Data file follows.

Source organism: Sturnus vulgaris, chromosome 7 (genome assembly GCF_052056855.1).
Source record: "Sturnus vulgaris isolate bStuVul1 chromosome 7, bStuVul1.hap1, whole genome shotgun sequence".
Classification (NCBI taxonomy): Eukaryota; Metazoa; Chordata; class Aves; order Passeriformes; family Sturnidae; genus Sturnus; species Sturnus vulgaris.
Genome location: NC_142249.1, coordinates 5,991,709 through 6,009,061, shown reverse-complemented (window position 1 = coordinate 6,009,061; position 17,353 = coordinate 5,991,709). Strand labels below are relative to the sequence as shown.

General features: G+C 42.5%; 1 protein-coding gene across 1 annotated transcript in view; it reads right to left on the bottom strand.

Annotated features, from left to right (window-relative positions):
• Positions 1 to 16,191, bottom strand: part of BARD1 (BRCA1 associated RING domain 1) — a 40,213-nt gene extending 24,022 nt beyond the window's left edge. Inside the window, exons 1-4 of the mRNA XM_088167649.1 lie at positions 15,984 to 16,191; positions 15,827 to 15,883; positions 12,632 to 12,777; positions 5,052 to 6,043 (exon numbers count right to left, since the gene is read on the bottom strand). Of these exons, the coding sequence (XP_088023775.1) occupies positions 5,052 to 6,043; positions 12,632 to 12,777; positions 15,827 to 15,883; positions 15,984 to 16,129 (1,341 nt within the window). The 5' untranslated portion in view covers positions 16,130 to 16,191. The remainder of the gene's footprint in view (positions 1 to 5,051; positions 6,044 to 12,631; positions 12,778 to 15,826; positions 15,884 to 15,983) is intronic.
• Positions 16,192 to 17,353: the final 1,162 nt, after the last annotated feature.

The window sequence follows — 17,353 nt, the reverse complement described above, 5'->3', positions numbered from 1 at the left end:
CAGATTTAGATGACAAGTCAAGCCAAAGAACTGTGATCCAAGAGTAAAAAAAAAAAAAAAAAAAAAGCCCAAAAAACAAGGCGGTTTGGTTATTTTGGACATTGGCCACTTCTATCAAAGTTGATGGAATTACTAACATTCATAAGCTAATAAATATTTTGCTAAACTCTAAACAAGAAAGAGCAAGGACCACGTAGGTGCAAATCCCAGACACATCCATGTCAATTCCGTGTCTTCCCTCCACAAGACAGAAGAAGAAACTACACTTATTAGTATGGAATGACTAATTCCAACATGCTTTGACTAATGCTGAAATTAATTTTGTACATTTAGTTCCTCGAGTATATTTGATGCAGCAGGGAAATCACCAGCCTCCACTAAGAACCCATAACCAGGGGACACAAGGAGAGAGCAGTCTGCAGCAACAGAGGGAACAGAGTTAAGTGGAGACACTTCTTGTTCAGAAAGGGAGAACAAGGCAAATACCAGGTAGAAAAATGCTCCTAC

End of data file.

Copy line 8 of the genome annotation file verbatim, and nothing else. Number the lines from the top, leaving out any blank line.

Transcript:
• Positions 16,192 to 17,353: the final 1,162 nt, after the last annotated feature.